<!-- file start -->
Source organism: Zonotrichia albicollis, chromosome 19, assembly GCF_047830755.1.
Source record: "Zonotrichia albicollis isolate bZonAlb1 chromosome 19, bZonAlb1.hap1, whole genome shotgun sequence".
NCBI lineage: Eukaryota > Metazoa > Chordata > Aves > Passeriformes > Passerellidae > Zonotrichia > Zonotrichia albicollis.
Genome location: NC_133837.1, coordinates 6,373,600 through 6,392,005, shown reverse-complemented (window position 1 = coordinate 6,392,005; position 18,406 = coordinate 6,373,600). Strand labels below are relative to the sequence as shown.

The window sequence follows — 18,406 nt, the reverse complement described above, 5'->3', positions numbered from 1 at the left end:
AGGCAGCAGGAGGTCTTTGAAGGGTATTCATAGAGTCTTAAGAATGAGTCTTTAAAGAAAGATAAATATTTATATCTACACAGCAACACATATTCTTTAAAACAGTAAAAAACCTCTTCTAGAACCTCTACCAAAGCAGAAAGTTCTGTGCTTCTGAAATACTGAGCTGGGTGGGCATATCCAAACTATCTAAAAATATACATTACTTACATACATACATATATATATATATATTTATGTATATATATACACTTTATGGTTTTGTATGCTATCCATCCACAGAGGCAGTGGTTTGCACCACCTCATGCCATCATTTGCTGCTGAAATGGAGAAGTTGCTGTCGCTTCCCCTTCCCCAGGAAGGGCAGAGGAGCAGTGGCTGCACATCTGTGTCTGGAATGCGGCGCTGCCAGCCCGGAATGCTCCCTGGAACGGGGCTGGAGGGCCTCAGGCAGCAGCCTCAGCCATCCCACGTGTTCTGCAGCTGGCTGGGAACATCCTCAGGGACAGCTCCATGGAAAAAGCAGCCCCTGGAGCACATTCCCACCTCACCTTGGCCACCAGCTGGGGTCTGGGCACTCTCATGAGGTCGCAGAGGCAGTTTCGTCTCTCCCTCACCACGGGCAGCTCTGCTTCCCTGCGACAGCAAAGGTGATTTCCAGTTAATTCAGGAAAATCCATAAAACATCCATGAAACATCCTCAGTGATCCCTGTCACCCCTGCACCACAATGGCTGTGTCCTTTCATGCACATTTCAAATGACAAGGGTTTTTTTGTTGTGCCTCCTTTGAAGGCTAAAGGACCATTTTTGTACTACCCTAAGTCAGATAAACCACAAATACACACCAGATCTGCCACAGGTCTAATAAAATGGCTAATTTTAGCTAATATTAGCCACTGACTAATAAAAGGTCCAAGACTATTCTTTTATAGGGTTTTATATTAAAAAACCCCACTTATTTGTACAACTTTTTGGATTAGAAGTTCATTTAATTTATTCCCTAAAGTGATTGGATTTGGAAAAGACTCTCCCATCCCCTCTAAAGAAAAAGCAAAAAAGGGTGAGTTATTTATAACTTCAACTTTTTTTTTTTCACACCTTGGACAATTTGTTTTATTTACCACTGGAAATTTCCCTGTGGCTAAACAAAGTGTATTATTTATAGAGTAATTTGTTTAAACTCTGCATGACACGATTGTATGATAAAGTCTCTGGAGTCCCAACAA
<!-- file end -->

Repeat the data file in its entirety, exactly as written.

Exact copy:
Source organism: Zonotrichia albicollis, chromosome 19, assembly GCF_047830755.1.
Source record: "Zonotrichia albicollis isolate bZonAlb1 chromosome 19, bZonAlb1.hap1, whole genome shotgun sequence".
NCBI lineage: Eukaryota > Metazoa > Chordata > Aves > Passeriformes > Passerellidae > Zonotrichia > Zonotrichia albicollis.
Genome location: NC_133837.1, coordinates 6,373,600 through 6,392,005, shown reverse-complemented (window position 1 = coordinate 6,392,005; position 18,406 = coordinate 6,373,600). Strand labels below are relative to the sequence as shown.

The window sequence follows — 18,406 nt, the reverse complement described above, 5'->3', positions numbered from 1 at the left end:
AGGCAGCAGGAGGTCTTTGAAGGGTATTCATAGAGTCTTAAGAATGAGTCTTTAAAGAAAGATAAATATTTATATCTACACAGCAACACATATTCTTTAAAACAGTAAAAAACCTCTTCTAGAACCTCTACCAAAGCAGAAAGTTCTGTGCTTCTGAAATACTGAGCTGGGTGGGCATATCCAAACTATCTAAAAATATACATTACTTACATACATACATATATATATATATATTTATGTATATATATACACTTTATGGTTTTGTATGCTATCCATCCACAGAGGCAGTGGTTTGCACCACCTCATGCCATCATTTGCTGCTGAAATGGAGAAGTTGCTGTCGCTTCCCCTTCCCCAGGAAGGGCAGAGGAGCAGTGGCTGCACATCTGTGTCTGGAATGCGGCGCTGCCAGCCCGGAATGCTCCCTGGAACGGGGCTGGAGGGCCTCAGGCAGCAGCCTCAGCCATCCCACGTGTTCTGCAGCTGGCTGGGAACATCCTCAGGGACAGCTCCATGGAAAAAGCAGCCCCTGGAGCACATTCCCACCTCACCTTGGCCACCAGCTGGGGTCTGGGCACTCTCATGAGGTCGCAGAGGCAGTTTCGTCTCTCCCTCACCACGGGCAGCTCTGCTTCCCTGCGACAGCAAAGGTGATTTCCAGTTAATTCAGGAAAATCCATAAAACATCCATGAAACATCCTCAGTGATCCCTGTCACCCCTGCACCACAATGGCTGTGTCCTTTCATGCACATTTCAAATGACAAGGGTTTTTTTGTTGTGCCTCCTTTGAAGGCTAAAGGACCATTTTTGTACTACCCTAAGTCAGATAAACCACAAATACACACCAGATCTGCCACAGGTCTAATAAAATGGCTAATTTTAGCTAATATTAGCCACTGACTAATAAAAGGTCCAAGACTATTCTTTTATAGGGTTTTATATTAAAAAACCCCACTTATTTGTACAACTTTTTGGATTAGAAGTTCATTTAATTTATTCCCTAAAGTGATTGGATTTGGAAAAGACTCTCCCATCCCCTCTAAAGAAAAAGCAAAAAAGGGTGAGTTATTTATAACTTCAACTTTTTTTTTTTCACACCTTGGACAATTTGTTTTATTTACCACTGGAAATTTCCCTGTGGCTAAACAAAGTGTATTATTTATAGAGTAATTTGTTTAAACTCTGCATGACACGATTGTATGATAAAGTCTCTGGAGTCCCAACAA